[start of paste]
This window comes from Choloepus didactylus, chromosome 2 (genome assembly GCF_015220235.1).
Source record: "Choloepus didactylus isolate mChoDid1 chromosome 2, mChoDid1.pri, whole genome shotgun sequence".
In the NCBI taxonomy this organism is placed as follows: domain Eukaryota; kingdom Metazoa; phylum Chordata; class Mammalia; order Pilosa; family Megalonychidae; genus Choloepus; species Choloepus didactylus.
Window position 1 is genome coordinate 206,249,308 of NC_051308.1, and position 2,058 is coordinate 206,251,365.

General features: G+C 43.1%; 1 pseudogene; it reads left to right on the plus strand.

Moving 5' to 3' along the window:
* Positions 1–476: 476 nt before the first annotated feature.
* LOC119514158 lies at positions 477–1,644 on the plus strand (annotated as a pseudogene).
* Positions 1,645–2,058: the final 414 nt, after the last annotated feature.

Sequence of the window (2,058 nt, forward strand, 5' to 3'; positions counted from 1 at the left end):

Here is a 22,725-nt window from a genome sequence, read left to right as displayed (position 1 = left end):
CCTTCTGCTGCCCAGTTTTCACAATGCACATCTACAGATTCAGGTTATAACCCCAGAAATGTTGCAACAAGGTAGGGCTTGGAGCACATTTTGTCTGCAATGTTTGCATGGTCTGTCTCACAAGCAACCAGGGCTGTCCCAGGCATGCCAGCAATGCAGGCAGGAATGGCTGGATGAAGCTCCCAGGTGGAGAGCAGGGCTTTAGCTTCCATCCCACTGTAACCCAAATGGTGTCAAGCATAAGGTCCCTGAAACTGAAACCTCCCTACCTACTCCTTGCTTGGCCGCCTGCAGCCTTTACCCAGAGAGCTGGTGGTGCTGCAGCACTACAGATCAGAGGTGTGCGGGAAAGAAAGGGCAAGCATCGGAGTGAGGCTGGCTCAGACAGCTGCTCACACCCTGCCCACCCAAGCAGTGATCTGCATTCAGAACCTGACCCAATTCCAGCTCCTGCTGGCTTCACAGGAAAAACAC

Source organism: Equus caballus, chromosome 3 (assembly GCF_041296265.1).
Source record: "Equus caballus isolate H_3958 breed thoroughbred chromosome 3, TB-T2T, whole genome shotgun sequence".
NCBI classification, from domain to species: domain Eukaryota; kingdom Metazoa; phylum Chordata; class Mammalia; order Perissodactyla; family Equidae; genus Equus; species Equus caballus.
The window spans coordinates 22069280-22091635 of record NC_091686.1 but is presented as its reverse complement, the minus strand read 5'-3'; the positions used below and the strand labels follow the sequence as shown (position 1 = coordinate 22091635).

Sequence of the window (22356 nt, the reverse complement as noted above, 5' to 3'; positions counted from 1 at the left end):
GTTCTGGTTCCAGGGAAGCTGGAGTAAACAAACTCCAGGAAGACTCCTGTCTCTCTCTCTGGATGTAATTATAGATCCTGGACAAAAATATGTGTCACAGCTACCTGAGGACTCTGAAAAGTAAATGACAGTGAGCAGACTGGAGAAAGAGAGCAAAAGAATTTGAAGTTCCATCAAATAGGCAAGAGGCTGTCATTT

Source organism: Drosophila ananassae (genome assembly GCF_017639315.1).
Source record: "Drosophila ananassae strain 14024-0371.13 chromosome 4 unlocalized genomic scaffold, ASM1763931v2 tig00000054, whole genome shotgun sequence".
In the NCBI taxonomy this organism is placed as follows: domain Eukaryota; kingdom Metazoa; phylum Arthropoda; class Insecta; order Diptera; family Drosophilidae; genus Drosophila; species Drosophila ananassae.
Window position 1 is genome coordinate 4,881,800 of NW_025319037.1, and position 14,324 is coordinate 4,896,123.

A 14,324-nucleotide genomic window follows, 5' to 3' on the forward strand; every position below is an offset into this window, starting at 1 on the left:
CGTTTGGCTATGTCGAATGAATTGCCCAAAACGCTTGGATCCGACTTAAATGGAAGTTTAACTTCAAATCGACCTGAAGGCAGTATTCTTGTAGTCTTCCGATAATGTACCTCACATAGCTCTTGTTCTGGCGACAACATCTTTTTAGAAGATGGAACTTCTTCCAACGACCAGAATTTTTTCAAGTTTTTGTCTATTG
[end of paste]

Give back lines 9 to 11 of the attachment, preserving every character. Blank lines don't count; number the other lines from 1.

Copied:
* Positions 1,645–2,058: the final 414 nt, after the last annotated feature.

Sequence of the window (2,058 nt, forward strand, 5' to 3'; positions counted from 1 at the left end):

Here is a 22,725-nt window from a genome sequence, read left to right as displayed (position 1 = left end):